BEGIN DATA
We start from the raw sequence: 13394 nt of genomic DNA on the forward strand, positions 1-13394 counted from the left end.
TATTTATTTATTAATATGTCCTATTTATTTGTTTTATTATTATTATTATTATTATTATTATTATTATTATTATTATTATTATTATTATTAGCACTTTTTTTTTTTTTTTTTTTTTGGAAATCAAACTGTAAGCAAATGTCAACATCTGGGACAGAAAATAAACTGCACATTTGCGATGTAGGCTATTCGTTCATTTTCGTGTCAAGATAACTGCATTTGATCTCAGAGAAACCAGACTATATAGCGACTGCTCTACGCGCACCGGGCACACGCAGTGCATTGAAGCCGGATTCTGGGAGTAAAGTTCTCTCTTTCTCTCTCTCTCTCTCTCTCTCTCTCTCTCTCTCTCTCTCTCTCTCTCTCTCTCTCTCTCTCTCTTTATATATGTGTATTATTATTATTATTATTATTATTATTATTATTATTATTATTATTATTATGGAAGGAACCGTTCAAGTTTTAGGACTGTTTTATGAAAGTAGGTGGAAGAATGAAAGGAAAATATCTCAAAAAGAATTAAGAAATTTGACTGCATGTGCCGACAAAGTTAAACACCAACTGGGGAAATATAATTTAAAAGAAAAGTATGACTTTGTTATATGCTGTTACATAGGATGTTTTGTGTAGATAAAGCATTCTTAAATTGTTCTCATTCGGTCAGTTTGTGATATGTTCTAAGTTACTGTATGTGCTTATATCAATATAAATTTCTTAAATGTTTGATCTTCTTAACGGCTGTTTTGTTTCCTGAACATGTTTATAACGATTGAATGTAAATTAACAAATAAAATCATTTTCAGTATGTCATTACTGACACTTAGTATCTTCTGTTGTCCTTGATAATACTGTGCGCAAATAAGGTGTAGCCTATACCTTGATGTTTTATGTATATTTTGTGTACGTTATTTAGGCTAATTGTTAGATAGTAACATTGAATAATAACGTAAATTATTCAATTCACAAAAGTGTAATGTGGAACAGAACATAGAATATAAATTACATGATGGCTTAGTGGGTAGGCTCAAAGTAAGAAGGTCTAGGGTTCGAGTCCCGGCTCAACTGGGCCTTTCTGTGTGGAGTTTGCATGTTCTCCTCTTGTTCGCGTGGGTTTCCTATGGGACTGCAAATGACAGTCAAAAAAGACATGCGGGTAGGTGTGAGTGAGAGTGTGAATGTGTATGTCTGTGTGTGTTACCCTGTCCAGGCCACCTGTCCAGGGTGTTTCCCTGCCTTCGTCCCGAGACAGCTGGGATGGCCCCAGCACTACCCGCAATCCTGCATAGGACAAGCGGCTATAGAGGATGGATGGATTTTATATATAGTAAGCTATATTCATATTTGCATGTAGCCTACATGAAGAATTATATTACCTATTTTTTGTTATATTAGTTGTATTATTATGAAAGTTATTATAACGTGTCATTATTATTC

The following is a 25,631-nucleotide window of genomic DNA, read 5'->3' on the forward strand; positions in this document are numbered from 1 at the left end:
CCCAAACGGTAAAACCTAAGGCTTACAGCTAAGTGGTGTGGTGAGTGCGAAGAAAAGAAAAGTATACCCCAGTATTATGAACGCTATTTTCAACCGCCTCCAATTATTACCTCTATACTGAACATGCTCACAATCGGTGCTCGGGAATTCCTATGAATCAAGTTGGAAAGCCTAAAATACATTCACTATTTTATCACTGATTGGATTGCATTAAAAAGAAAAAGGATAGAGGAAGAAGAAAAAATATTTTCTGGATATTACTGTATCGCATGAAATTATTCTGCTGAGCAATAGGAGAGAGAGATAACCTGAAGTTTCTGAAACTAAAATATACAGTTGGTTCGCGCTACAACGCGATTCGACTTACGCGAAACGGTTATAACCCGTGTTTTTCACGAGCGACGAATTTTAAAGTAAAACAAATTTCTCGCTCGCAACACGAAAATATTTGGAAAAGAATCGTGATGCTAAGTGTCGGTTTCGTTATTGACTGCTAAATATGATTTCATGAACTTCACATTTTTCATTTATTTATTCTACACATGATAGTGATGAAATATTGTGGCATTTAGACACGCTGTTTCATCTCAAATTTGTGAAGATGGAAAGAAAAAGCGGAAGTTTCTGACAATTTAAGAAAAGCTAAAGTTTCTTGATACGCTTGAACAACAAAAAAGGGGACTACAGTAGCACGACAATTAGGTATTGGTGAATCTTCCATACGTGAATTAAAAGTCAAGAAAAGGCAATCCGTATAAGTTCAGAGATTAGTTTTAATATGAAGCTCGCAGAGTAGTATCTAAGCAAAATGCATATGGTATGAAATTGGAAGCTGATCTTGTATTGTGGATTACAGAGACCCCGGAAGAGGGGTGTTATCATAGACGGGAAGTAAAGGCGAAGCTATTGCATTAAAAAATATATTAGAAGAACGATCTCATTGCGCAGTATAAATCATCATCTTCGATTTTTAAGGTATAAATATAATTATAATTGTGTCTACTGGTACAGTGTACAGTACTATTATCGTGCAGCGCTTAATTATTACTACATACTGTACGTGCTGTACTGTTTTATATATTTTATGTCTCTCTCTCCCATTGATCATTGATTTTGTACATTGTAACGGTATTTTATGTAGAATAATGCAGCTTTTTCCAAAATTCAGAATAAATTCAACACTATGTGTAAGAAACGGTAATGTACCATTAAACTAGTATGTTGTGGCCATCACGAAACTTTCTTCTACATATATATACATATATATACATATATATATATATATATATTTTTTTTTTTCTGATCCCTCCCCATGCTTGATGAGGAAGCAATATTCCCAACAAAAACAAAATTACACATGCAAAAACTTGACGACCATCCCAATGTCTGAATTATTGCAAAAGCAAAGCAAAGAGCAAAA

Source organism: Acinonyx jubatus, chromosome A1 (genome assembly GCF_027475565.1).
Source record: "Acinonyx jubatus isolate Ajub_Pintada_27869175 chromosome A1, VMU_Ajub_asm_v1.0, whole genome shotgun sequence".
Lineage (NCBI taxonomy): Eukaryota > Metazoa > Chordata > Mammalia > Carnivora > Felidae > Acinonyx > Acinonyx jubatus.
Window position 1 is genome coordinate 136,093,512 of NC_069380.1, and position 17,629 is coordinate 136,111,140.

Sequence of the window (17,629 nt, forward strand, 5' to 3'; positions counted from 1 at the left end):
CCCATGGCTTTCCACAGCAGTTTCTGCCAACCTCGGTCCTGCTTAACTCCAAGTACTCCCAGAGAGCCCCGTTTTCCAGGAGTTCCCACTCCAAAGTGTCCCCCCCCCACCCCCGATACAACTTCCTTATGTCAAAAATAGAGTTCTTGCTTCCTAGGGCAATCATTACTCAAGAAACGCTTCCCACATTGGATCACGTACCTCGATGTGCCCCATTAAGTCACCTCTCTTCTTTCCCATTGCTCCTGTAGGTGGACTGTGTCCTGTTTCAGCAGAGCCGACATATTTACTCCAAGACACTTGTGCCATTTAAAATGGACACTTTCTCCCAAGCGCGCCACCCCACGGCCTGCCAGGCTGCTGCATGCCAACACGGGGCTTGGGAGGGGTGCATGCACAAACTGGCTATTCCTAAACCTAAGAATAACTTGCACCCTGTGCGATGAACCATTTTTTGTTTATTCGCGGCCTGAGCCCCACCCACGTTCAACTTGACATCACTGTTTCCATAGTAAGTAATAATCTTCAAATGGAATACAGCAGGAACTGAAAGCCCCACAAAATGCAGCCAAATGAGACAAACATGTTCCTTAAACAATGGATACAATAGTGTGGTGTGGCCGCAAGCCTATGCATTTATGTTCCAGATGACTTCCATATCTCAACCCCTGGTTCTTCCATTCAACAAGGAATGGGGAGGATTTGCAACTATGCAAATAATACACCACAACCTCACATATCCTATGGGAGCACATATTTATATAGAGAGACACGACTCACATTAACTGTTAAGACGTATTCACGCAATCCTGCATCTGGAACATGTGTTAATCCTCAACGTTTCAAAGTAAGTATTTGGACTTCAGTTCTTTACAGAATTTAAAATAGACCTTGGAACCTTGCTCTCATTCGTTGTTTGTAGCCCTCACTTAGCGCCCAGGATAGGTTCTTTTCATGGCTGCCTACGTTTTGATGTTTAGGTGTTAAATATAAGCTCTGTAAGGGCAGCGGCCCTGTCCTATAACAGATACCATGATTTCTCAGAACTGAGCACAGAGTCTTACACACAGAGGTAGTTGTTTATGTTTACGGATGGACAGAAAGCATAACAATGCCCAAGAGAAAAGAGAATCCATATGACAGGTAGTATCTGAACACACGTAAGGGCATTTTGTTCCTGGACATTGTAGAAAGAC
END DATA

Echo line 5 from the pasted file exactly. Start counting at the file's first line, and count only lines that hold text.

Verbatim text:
Source organism: Acinonyx jubatus, chromosome A1 (genome assembly GCF_027475565.1).